General Minister and President Terri Hord Owens calls on Disciples to add spiritual disciplines to their Lenten practice and shares a reading from Black theologian and mystic, Howard Thurman entitled The Sustainer of Life.
Hello, Disciples. We’re now in the season of Lent, a time of reflection and dedication for many of us. We are used to the tradition of giving something up, but I want to encourage you to add something to your spiritual practice. It could
be to recommit yourself to prayer or bible study, to make time for meditation, to reading something that will feed your spirit, to making more time in your day for personal devotion and time with God.
During the month of February, Black History Month, I’ve been sharing on my personal Facebook page a reflection from Howard Thurman, the Black theologian and mystic,
who loved spending time with God. And so today, as we begin and complete the
first week of Lent, I wanted to share one of his meditations called, The Sustainer
of Life. Hear the words of Howard Thurman, and as you listen, please know that I am honoring the request of the estate of Howard Thurman to use his original language, which may include masculine language and pronouns.
The Sustainer of Life.
It is of enormous reassurance to us, O Father, that thou art the sustainer and the holder of life. That despite all of our own limitations and attitudes, despite all our weaknesses and failures, despite all of the soarings of our minds and imaginations and our spirits, always we come back to the deep assurance that thou art the sustainer of life, the holder of all creation, and the guarantor of all our values.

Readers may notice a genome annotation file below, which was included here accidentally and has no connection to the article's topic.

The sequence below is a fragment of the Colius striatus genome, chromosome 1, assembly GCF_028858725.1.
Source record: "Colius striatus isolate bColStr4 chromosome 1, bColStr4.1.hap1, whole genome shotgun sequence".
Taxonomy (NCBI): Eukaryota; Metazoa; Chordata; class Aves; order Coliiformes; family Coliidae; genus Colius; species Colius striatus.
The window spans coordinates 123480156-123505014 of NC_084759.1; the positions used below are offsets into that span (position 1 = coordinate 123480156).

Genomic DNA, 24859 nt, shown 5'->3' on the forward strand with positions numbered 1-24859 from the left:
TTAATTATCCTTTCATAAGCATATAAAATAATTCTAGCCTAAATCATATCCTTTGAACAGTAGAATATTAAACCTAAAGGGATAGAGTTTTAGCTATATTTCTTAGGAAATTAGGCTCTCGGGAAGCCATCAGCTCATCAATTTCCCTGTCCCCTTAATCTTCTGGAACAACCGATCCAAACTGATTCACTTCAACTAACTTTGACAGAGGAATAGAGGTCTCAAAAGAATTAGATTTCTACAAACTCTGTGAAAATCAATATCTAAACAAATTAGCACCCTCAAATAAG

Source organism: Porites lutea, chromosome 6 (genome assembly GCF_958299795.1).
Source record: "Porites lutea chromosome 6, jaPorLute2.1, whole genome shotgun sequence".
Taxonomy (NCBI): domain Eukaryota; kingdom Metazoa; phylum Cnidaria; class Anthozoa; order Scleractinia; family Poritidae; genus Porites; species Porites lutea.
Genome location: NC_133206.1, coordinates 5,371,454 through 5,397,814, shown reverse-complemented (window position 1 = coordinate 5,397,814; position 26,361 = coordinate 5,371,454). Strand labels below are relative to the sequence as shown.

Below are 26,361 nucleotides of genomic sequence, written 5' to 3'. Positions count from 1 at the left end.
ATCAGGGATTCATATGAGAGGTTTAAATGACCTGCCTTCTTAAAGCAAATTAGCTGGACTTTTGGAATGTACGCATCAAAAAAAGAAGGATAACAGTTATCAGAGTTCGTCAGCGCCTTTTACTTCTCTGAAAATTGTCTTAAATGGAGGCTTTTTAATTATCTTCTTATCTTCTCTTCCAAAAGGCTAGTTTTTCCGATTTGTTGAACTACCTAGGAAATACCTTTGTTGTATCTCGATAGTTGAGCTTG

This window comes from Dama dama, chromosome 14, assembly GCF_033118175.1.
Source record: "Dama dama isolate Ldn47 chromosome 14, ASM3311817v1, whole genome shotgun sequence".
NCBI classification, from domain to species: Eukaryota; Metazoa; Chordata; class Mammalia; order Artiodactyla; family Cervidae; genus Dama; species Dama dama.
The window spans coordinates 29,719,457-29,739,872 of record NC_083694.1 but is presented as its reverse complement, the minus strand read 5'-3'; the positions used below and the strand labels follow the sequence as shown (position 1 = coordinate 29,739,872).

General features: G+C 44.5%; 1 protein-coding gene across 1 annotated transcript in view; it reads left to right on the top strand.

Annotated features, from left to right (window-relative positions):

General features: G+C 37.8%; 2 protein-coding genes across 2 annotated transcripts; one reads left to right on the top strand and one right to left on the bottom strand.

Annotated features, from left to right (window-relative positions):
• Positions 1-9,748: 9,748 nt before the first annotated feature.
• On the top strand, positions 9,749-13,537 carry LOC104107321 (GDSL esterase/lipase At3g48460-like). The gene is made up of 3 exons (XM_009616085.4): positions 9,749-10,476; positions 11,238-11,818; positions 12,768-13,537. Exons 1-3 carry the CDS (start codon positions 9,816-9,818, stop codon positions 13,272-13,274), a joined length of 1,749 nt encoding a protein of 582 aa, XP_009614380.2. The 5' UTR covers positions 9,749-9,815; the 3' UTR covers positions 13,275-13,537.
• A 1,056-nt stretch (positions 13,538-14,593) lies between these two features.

This is of such overwhelming reassurance to us that we celebrate in simple words of praise this almighty grace. We offer, on our part, not merely the good deeds of which we are aware, at times not merely the concerns for our fellows which simply lead us to simple deeds or glorious acts of self-sacrifice, but we offer thee these things that we might become all of the possibilities of our lives. The potential is not yet realized. We offer to thee our failures, also those times when something breaks down and we do not know what or when something breaks down and we do know what. All that we might have been at a particular time and were not, all of the sense of conscience that disturbs, and whips, and tortures because we have not been in quality and in kind what we knew at the time we could have been in quality and kind. And beyond all those expressions of ourselves, our Father, we offer to thee ourselves.
This is what we want to do and sometimes we are able to do it, just to say to the
Father, here am I. My life as it is at its depth, I give to thee and I want thee to hold it so that it is no longer my life to do with in accordance to my whims, my impulses, my desires, or even my needs, but to take my life and to hold it until it takes on thy character, thy mind, thy purposes. If thou wilt do this and if thou wilt help me to do, this
then I can be, in myself, what is truest and surest in me and this, O God, is all, all, all.